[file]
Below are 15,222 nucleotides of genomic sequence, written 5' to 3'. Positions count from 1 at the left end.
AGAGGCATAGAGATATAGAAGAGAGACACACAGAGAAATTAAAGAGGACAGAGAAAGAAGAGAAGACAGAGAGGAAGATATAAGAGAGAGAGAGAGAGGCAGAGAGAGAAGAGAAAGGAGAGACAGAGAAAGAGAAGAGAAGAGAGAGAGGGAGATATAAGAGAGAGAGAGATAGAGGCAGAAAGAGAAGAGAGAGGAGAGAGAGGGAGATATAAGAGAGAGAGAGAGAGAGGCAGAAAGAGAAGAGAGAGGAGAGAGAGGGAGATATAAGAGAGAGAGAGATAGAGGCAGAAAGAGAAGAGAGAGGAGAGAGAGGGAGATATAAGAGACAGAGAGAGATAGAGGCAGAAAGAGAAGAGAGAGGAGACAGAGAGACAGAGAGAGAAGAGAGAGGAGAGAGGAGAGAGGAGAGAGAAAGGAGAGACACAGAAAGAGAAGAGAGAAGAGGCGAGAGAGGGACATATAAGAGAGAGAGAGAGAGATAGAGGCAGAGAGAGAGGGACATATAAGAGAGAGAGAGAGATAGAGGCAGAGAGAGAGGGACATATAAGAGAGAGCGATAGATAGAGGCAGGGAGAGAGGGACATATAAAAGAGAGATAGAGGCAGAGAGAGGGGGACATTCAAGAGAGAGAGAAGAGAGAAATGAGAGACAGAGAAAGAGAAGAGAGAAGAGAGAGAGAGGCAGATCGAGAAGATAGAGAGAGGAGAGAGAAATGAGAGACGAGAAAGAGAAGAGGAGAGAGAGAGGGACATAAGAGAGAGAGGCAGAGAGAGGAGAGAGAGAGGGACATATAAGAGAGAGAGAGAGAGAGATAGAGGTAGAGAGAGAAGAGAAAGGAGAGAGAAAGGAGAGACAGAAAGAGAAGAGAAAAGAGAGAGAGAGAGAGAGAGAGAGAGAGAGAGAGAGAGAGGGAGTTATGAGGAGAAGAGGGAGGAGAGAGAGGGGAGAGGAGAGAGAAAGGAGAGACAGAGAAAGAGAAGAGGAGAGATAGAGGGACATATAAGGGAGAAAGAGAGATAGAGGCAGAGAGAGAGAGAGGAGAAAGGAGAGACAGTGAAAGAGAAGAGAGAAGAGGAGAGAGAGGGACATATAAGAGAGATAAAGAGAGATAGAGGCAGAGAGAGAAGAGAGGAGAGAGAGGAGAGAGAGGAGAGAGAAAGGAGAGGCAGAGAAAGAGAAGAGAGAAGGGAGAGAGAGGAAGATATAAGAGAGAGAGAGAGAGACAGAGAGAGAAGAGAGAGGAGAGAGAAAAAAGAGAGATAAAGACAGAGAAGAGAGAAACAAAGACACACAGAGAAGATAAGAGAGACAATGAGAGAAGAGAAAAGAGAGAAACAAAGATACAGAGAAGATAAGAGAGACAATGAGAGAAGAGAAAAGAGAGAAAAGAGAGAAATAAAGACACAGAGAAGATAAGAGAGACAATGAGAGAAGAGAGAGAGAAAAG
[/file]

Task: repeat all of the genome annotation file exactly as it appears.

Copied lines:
Below are 15,222 nucleotides of genomic sequence, written 5' to 3'. Positions count from 1 at the left end.
AGAGGCATAGAGATATAGAAGAGAGACACACAGAGAAATTAAAGAGGACAGAGAAAGAAGAGAAGACAGAGAGGAAGATATAAGAGAGAGAGAGAGAGGCAGAGAGAGAAGAGAAAGGAGAGACAGAGAAAGAGAAGAGAAGAGAGAGAGGGAGATATAAGAGAGAGAGAGATAGAGGCAGAAAGAGAAGAGAGAGGAGAGAGAGGGAGATATAAGAGAGAGAGAGAGAGAGGCAGAAAGAGAAGAGAGAGGAGAGAGAGGGAGATATAAGAGAGAGAGAGATAGAGGCAGAAAGAGAAGAGAGAGGAGAGAGAGGGAGATATAAGAGACAGAGAGAGATAGAGGCAGAAAGAGAAGAGAGAGGAGACAGAGAGACAGAGAGAGAAGAGAGAGGAGAGAGGAGAGAGGAGAGAGAAAGGAGAGACACAGAAAGAGAAGAGAGAAGAGGCGAGAGAGGGACATATAAGAGAGAGAGAGAGAGATAGAGGCAGAGAGAGAGGGACATATAAGAGAGAGAGAGAGATAGAGGCAGAGAGAGAGGGACATATAAGAGAGAGCGATAGATAGAGGCAGGGAGAGAGGGACATATAAAAGAGAGATAGAGGCAGAGAGAGGGGGACATTCAAGAGAGAGAGAAGAGAGAAATGAGAGACAGAGAAAGAGAAGAGAGAAGAGAGAGAGAGGCAGATCGAGAAGATAGAGAGAGGAGAGAGAAATGAGAGACGAGAAAGAGAAGAGGAGAGAGAGAGGGACATAAGAGAGAGAGGCAGAGAGAGGAGAGAGAGAGGGACATATAAGAGAGAGAGAGAGAGAGATAGAGGTAGAGAGAGAAGAGAAAGGAGAGAGAAAGGAGAGACAGAAAGAGAAGAGAAAAGAGAGAGAGAGAGAGAGAGAGAGAGAGAGAGAGAGAGAGGGAGTTATGAGGAGAAGAGGGAGGAGAGAGAGGGGAGAGGAGAGAGAAAGGAGAGACAGAGAAAGAGAAGAGGAGAGATAGAGGGACATATAAGGGAGAAAGAGAGATAGAGGCAGAGAGAGAGAGAGGAGAAAGGAGAGACAGTGAAAGAGAAGAGAGAAGAGGAGAGAGAGGGACATATAAGAGAGATAAAGAGAGATAGAGGCAGAGAGAGAAGAGAGGAGAGAGAGGAGAGAGAGGAGAGAGAAAGGAGAGGCAGAGAAAGAGAAGAGAGAAGGGAGAGAGAGGAAGATATAAGAGAGAGAGAGAGAGACAGAGAGAGAAGAGAGAGGAGAGAGAAAAAAGAGAGATAAAGACAGAGAAGAGAGAAACAAAGACACACAGAGAAGATAAGAGAGACAATGAGAGAAGAGAAAAGAGAGAAACAAAGATACAGAGAAGATAAGAGAGACAATGAGAGAAGAGAAAAGAGAGAAAAGAGAGAAATAAAGACACAGAGAAGATAAGAGAGACAATGAGAGAAGAGAGAGAGAAAAG